In spring, the Lusitano toad (Halobatrachus didactylus) suitors form choirs in the Tagus estuary in Portugal to sing the females’ serenade, vibrating their swim bladders to produce a call, known as a boat whistle, which resembles a vibrating cell phone. Males also listen to each other to check if someone is intruding on their territory. But unfortunately, their performances are no longer conducted in a hushed reverence. Spinning motorboats and spinning ferry propellers and engines fill the water with an unwelcome noise, which prompted Clara Amorim, Daniel Alves, Manuel Vieira and Paulo Fonseca of the Universidade de Lisboa, Portugal , to wonder if human noise pollution interferes with the ability of the talkative fish. communicate. They publish their discovery that the toad serenades are drowned out by sea traffic, which also disrupts their ability to hum together in Journal of Experimental Biology.
“We had already measured how far the toadfish could communicate with each other,” says Alves, who worked with a local fisherman to collect the vocal fish. Once the fish were comfortable in the lab, Alves and Fonseca tested their hearing by playing boat whistles – which had been recorded at distances of 0.1 to 15m – while recording the fish’s brain waves at the time. that they were listening to the sound against a silent background. Then the duo added the whine of an outboard motor or rumbling ferry and rechecked the brain waves, to see if the fish were still able to hear the serenades.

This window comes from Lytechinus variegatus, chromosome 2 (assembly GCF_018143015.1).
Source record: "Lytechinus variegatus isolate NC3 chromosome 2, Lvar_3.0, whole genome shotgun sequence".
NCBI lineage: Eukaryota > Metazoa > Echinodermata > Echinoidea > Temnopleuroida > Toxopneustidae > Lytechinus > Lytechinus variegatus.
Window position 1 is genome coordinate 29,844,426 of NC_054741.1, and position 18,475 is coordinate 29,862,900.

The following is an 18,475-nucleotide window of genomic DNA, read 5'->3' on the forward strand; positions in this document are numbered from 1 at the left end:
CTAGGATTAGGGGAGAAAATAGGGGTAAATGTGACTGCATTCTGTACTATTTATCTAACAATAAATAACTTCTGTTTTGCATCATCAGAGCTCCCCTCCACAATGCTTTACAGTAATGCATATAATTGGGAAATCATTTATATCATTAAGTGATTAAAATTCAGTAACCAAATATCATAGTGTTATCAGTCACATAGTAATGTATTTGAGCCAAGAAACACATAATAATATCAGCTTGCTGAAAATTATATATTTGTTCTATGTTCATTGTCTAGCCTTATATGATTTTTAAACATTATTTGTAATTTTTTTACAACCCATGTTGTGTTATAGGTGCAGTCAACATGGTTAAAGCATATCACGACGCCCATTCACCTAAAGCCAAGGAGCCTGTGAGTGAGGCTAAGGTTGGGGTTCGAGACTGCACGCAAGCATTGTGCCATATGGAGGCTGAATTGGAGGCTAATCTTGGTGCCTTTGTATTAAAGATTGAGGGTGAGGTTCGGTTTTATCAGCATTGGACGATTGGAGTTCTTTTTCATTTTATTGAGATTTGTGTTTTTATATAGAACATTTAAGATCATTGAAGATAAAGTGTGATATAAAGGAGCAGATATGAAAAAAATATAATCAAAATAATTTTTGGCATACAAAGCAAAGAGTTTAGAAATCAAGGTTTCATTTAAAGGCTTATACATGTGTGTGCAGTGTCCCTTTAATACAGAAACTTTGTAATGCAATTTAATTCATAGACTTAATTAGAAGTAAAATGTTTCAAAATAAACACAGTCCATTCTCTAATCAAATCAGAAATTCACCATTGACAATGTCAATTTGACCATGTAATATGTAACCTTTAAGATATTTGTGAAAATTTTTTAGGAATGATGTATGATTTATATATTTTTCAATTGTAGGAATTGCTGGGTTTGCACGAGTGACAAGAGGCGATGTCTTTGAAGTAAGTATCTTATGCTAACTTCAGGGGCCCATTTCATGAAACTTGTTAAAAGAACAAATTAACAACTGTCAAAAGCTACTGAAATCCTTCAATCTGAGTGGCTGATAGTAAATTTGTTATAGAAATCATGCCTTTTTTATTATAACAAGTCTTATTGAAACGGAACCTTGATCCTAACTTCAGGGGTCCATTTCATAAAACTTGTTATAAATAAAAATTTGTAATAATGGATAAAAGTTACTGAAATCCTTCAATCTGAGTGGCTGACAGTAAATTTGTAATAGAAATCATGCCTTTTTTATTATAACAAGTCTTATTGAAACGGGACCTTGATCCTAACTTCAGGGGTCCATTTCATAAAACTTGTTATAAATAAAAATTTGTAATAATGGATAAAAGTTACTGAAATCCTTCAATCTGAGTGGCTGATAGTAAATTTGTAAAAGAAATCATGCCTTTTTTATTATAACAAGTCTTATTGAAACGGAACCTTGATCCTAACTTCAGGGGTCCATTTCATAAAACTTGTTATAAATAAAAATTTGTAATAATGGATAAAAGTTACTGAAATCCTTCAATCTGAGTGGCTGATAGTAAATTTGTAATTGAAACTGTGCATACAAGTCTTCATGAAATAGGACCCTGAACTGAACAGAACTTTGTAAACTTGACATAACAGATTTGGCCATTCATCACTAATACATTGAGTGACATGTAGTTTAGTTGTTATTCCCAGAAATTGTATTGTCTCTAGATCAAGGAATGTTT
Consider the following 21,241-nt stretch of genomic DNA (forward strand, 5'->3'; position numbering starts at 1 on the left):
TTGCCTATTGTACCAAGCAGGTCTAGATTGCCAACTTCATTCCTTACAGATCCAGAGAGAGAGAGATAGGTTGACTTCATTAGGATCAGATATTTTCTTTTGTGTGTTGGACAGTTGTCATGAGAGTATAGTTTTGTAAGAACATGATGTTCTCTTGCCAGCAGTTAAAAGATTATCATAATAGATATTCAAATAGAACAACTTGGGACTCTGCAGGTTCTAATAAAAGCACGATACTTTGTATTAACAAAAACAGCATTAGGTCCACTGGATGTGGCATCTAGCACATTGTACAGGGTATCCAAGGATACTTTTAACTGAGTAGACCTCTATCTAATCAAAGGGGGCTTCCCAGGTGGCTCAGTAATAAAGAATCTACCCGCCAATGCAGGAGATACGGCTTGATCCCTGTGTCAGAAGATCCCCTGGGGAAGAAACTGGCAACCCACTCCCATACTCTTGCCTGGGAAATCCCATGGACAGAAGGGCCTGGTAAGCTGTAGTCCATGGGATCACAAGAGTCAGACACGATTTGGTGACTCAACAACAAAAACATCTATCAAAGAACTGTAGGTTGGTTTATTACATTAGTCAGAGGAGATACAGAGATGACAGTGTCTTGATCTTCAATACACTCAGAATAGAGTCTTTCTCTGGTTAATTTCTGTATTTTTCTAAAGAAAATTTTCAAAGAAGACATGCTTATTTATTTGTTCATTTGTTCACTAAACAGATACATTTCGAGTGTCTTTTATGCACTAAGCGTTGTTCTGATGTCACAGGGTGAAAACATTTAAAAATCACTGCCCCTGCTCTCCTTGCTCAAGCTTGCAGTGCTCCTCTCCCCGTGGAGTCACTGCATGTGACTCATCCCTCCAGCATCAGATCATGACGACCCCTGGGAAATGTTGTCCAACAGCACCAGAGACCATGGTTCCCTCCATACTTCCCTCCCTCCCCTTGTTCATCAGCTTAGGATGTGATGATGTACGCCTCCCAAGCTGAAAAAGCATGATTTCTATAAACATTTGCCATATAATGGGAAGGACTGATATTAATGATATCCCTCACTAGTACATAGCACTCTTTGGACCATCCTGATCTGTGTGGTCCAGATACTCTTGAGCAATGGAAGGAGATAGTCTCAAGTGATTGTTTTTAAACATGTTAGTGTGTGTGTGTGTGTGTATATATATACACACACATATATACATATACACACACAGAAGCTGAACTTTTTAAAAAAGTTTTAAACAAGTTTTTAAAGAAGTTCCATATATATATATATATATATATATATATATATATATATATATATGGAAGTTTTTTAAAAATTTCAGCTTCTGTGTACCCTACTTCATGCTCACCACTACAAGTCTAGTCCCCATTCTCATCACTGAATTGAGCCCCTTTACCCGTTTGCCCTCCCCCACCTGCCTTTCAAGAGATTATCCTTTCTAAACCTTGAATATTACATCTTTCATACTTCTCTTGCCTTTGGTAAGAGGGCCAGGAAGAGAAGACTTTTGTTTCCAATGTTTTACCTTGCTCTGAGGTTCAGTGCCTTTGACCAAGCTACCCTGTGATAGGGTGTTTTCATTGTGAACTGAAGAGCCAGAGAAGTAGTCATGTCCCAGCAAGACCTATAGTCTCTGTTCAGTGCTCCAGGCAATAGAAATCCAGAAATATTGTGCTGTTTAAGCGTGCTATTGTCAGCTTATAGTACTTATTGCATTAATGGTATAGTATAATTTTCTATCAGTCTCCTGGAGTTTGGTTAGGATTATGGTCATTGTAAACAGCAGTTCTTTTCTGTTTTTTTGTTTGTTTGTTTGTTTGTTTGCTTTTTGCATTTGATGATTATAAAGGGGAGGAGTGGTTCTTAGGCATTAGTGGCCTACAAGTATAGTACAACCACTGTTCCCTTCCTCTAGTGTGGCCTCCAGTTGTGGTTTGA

Unfortunately, the outboard motor almost completely drowned the male records. A boat whistle that had been clear up to 10.4m away in absolute silence became inaudible at distances over 2.5m and the range of another toad growl dropped to just 2, 0 m. However, the ferry appeared to have less of an impact on the toads’ hearing, reducing the range over which a boat whistle could be heard from 4m to 6.3m, while the other, which had been so severely affected by outboard motor, could be heard over slightly longer distances (6.7m). Vessel traffic clearly affects the ability of these vocal fish to hear each other, but does the sound of passing ships affect the harmonization of toadfish songs?
To find out, Vieira, Amorim, and Fonseca crossed the Tagus River to a quiet toadfish breeding ground, offering serenading residents 12 custom-built concrete nests, each equipped with an underwater microphone for recording. their boat whistles as they paired up with nearby males to attract females. In the still waters, neighbors coordinated well, advancing slightly or delaying their responses to each other’s calls depending on their proximity. However, when scientists passed recordings of ferries and motorboats to courting males, the toads’ coordination completely collapsed, with serenading duets more haphazardly interposed between the rumbles. timed from their neighbor.
“These results demonstrate that noise from boats can dramatically reduce the distance at which Lusitanian toads can communicate and affect the way they produce sounds in their choirs,” says Vieira, who warns that noisy human traffic could significantly affect life. in love with the Lusitano toad.
Study Confirms Ultra Music Festival Likely Stressful For Fishing
Daniel Alves et al, Boat noise interferes with the acoustic communication of the Lusitano toad, Journal of Experimental Biology (2021). DOI: 10.1242 / jeb.234849
Provided by La Compagnie des Biologistes
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